The Labor Secretariat was organized in March, 1901, and it has rendered great and useful service for many labor unions and their members. It was founded upon the principle of co-operation and only through co-operation is it possible for the unions to secure continuous legal protection for themselves and their members.
Cost of membership in the Labor Secretariat is five cents per month or sixty cents per year for every member of each affiliated union. A part of the membership dues is paid to the attorney for his services and the remainder is used to defray disbursements and other necessary expenses, no charge whatsoever being made to the individual who requires the services of the attorney for the Labor Secretariat
The important matters in which labor unions and their members constantly require a lawyer's sevices include the following: Matters pertaining to union organization and agitation; collection of wages and law suits to recover same; defending actions for rent wrongfully claimed by landlords; preparing and enforcing agreements made with employers; defending injunction suits; defending men charged with criminal acts during strikes, such as assault, boycotting, picketing, etc.; registering union labels and prosecuting those who counterfeit such labels; preparing labor bills to be submitted to the legislature; accident cases; preparing notices and other papers in connection with claims under Workmen's Compensation Law, and appearing before State Industrial Commission on behalf of claimants and prosecuting or defending appeals from decisions of said. Commission; and general matters requiring legal service.
It is especially important that the unions protect their members in connection with claims under the Workmen's Compensation Law. In view of the recent amendments to the law, permitting direct settlements of claims by employers and their insurance companies, the unions need an experienced lawyer, in sympathy with labor, to safeguard the interests of their members.
In all cases in which money is collected for, members on claims for wages or for personal injuries under the Workmen's Compensation Law, the member receives the full amount collected, no deduction being made for lawyer's fees or disbursements. In such accident cases as are not covered by the Workmen's Compensation Law the attorney may retain twenty per cent. of the amount recovered, the usual charge of attorneys for such services being from one-third to one-half of the amount recovered.
The Labor Secretariat has, through its attorney, gained many important legal victories for the unions and their members in a variety of cases in which the unions and their members were vitally interested.
The present membership of the Labor Secretariat consists of about forty local unions in the following trades: Carpenters, bricklayers, stationary engineers, butchers, fur workers, diamond workers, bakers, janitors and superintendents of buildings, brewers, beer-wagon drivers, beer bottlers, carriage, wagon and automobile workers, painters, stationary foremen, and others.
One of the most unique and far-reaching criminal prosecutions against organized labor in this country was that undertaken against the leaders of the Intenational Ladies' Garment Workers' Union in 1915.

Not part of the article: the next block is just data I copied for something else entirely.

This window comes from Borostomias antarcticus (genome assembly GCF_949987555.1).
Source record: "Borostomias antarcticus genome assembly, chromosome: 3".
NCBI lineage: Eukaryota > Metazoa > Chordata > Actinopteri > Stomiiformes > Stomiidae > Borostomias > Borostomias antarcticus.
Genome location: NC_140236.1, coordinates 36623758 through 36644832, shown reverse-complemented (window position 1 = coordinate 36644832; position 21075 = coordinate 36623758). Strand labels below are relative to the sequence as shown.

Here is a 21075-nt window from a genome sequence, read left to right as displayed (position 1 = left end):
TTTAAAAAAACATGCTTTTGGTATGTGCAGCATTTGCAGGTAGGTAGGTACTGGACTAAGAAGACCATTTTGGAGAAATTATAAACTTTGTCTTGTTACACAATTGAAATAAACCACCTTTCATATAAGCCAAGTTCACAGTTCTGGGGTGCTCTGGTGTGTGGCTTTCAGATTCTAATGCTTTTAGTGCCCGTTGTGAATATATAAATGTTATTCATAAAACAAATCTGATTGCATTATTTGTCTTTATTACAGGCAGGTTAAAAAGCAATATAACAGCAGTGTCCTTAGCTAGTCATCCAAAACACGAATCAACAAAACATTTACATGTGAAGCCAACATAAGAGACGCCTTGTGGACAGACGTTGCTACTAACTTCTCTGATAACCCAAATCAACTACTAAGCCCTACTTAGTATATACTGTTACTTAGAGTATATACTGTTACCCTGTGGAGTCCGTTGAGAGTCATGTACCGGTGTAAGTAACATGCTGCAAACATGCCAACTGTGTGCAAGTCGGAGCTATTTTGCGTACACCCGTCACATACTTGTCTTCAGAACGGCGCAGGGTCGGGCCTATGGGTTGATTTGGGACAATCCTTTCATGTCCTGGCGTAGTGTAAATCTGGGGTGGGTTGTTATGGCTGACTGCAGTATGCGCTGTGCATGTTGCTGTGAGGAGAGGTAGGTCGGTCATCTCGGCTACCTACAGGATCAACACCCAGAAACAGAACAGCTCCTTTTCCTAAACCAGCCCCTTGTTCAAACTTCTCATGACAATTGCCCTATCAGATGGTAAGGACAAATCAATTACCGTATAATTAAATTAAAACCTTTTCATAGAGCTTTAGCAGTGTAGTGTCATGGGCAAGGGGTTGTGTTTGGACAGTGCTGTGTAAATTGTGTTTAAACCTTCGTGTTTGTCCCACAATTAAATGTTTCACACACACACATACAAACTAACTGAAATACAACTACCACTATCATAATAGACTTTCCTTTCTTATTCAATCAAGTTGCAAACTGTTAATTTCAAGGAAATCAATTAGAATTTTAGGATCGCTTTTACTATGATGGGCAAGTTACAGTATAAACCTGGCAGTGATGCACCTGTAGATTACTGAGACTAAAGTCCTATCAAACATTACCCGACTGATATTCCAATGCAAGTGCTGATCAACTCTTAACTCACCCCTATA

The prosecution was engineered by a notorious gang of professional strike and law breakers, who had been brought into the industry by a group of unscrupulous employers during a strike in 1913, and who had infested it ever since. Failing to destroy the Union by the usual methods of strike breaking, the resourceful heads of the strike breaking agency devised the expedient of organizing an alleged rival "union. They had the audacity of calling their outfit “International Ladies Garment Workers Union of the World,” thus appropriating the name of the regular organization of workers in the women's garment trade. An injunction was immediately obtained against the use of the misleading name. Checked in this move the leaders of the gang hit upon another and even more desperate plan to destroy the Union. Ву the unlimited use of perjured testimony they fabricated a series of criminal cases against some of the most active officers and members of the International Ladies' Garment Workers' Union. The blow was planned with diabolical cunning. Wholesale charges of heinous crimes against the most responsible leaders of the International would naturally tend to discredit the entire organization; a possible conviction would demoralize its ranks, and a costly defense would drain its treasury.
Accepting the clumsy fabrication of the notorious scab agents and supplementing them with the alleged confessions of one of New York's most notorious gang leaders, the district attorney secured indictments against twenty-four officers and members of the Union, charging them with a variety of serious crimes, from extortion and riot to murder in the first degree.
The charge of murder involved eight defendants: Morris Sigman, then the General Secretary-Treasurer of the International; Saul Metz, Vice-President; Julius Woolf, one of the most active officials of the Cloakmakers' Union; Morris Stupnicker, Abraham Weidiger, Max D. Singer, Isidore Ashpitz and Louis Holzer. It was based upon what was probably an accidental death of a repentant strike breaker back in 1910. The “evidence” was wholly furnished by the ring above referred to, and was so fantastic and contradictory, that it seemed almost incredible that a prosecuting officer would place eight men of unblemished records on trial for their lives on the strength of it. But the District Attorney